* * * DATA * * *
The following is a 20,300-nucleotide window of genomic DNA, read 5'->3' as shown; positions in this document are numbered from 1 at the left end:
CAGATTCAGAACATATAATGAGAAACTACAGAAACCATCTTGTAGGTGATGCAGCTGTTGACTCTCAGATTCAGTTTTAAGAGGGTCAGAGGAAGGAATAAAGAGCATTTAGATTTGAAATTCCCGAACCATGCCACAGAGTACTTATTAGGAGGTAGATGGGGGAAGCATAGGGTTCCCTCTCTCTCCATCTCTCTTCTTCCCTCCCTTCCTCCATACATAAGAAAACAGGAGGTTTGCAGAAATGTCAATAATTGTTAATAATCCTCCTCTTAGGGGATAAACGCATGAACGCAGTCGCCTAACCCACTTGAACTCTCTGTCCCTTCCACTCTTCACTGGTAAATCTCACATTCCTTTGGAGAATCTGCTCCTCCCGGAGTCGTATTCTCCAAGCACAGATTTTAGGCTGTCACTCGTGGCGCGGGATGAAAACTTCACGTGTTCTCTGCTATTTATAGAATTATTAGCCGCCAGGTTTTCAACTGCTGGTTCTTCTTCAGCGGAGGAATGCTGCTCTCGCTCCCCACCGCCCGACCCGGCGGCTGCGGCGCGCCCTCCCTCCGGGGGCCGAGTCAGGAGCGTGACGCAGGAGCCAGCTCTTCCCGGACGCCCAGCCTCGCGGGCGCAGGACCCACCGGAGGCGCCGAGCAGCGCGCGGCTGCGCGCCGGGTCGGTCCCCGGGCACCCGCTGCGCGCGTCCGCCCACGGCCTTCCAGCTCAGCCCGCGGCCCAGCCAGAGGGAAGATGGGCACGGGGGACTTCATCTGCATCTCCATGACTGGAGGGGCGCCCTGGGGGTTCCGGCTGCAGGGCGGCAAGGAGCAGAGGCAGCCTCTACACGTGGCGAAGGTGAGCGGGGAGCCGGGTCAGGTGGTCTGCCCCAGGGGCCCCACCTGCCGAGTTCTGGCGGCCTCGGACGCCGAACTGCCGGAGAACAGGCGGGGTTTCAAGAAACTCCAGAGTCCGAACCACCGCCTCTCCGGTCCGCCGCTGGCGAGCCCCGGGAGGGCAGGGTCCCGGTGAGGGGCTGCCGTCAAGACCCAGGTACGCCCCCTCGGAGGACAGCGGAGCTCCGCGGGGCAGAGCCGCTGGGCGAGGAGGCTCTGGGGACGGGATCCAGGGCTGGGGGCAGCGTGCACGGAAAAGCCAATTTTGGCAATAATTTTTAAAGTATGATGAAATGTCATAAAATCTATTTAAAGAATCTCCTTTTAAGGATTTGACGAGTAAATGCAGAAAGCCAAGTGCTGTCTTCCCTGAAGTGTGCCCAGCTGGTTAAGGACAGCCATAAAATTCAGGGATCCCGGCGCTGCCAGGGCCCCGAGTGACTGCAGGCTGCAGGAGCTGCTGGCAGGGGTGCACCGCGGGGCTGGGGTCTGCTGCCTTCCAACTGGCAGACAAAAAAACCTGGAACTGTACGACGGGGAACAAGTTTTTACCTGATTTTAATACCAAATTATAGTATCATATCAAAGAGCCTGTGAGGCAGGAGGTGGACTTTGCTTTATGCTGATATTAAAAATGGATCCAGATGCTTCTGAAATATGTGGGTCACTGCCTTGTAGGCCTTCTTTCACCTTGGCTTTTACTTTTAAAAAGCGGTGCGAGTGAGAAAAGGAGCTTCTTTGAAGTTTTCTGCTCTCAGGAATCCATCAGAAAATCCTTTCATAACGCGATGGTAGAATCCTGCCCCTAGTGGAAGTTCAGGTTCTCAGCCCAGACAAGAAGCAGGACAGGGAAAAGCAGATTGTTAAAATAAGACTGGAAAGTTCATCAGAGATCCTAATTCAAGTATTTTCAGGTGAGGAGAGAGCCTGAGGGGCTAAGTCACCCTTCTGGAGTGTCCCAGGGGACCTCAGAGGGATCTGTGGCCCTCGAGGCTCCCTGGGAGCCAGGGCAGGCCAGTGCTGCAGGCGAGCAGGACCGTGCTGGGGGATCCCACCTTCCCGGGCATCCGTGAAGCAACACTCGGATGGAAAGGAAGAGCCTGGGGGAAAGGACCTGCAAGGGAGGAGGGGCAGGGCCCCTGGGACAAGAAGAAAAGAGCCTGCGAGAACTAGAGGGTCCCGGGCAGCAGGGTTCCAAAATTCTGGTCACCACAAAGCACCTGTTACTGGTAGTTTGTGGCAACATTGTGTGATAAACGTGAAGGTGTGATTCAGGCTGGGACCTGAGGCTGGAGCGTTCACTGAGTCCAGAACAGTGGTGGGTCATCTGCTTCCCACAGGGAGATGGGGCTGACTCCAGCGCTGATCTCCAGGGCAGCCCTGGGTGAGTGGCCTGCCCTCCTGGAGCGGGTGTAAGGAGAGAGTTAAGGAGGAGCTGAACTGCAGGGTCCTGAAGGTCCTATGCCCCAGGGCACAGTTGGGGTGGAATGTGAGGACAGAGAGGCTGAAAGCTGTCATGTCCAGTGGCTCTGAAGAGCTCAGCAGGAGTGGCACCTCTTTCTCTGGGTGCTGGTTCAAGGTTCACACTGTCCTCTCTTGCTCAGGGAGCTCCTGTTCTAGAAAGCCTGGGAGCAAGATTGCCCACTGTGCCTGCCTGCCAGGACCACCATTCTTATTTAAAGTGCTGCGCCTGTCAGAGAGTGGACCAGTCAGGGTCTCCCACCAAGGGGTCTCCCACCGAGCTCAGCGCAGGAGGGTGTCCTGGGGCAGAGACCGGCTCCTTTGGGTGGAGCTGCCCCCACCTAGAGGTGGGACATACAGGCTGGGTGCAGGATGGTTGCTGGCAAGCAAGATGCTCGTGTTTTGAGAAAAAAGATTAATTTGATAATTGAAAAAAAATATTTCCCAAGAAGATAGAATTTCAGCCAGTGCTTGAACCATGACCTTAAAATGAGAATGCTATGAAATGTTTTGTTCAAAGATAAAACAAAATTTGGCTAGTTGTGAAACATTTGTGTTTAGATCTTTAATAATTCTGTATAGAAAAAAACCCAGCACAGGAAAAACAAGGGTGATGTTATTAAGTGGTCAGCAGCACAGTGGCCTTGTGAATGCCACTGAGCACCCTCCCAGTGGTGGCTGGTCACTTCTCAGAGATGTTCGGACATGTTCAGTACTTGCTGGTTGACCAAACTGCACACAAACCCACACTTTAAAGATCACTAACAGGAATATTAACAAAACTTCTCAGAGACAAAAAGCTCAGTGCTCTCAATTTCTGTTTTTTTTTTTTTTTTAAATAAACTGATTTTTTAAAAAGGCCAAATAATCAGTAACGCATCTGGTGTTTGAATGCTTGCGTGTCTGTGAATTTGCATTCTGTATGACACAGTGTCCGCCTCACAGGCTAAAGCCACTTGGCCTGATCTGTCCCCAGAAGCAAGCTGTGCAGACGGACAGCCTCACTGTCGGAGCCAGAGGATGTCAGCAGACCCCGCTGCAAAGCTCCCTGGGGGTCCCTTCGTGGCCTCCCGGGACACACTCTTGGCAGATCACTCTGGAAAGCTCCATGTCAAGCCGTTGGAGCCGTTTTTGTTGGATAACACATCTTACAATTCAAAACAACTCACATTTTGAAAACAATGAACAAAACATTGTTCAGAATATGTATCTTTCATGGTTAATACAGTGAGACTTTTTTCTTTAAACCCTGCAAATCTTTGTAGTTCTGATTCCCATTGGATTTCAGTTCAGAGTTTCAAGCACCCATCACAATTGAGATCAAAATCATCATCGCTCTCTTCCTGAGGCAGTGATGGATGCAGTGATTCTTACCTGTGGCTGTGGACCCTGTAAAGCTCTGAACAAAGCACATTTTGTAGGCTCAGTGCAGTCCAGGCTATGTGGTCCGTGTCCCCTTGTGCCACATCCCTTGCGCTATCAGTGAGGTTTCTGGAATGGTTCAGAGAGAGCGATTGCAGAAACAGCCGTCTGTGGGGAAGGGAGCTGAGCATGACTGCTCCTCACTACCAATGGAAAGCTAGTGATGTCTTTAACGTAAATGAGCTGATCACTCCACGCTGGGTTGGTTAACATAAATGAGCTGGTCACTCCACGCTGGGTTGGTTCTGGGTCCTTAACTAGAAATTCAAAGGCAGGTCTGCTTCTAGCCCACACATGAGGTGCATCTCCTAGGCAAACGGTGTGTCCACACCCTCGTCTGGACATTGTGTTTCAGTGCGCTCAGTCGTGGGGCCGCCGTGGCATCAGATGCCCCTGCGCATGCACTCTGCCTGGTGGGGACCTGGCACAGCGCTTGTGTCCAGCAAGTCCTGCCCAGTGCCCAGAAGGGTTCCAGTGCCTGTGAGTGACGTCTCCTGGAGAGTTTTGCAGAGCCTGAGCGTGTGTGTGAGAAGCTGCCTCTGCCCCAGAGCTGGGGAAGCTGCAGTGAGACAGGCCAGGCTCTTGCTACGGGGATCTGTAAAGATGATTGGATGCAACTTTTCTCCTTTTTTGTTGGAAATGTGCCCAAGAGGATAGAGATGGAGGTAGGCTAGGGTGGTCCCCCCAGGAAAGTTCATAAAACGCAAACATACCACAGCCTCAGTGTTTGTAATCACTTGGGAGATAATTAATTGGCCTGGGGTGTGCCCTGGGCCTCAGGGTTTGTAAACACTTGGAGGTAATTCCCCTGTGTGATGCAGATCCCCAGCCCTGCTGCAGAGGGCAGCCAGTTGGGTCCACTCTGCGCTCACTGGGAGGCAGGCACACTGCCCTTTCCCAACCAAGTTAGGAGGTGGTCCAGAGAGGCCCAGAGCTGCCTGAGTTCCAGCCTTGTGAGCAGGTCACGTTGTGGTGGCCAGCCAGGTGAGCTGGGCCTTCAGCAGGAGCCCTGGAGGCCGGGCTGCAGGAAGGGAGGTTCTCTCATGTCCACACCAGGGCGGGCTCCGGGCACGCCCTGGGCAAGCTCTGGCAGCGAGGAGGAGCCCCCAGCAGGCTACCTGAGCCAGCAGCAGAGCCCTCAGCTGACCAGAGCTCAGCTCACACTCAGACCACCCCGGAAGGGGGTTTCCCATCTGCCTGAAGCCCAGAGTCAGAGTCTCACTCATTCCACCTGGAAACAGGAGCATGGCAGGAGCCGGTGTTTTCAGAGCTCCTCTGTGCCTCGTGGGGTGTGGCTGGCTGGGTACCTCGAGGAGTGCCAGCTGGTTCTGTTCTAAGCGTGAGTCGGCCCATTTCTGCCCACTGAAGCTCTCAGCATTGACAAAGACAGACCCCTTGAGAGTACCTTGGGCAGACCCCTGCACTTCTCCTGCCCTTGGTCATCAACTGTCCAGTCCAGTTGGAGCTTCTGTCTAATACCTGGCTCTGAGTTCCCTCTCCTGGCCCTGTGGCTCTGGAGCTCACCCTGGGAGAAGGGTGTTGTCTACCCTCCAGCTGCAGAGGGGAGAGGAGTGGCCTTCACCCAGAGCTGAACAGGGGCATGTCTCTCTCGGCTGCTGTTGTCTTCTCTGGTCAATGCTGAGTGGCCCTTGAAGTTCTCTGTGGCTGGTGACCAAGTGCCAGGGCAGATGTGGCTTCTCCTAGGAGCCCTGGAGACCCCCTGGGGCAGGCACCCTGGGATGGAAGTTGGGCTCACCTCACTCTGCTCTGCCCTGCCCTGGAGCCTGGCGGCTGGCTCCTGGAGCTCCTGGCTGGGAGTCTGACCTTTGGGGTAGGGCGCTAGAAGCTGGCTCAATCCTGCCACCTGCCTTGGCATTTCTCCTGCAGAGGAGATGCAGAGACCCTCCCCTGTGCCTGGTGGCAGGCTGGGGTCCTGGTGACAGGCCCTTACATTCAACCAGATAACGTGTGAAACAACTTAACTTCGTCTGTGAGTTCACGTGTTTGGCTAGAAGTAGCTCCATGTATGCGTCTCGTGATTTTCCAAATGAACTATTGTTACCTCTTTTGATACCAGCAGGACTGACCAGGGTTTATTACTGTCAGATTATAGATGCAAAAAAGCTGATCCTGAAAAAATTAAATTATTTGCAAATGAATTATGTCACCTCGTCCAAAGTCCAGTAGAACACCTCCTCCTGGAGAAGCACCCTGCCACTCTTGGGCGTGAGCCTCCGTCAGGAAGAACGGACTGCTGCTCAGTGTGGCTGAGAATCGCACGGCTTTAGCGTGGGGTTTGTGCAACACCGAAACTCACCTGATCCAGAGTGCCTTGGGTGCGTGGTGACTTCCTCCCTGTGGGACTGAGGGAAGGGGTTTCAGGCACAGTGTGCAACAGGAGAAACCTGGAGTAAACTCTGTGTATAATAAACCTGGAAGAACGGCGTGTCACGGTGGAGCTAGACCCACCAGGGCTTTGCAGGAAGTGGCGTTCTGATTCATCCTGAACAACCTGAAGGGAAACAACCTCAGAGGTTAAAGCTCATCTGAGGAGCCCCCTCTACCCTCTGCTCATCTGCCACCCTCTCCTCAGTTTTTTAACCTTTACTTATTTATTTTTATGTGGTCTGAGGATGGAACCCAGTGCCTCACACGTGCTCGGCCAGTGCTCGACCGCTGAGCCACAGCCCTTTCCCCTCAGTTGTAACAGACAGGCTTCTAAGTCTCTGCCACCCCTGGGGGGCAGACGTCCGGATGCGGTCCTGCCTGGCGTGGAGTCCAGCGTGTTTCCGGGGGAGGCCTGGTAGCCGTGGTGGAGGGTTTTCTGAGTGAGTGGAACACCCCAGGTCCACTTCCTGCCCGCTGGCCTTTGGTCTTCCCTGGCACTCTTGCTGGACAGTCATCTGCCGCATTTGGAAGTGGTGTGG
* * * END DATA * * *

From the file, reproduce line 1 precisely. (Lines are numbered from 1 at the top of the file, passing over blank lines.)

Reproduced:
The following is a 20,300-nucleotide window of genomic DNA, read 5'->3' as shown; positions in this document are numbered from 1 at the left end: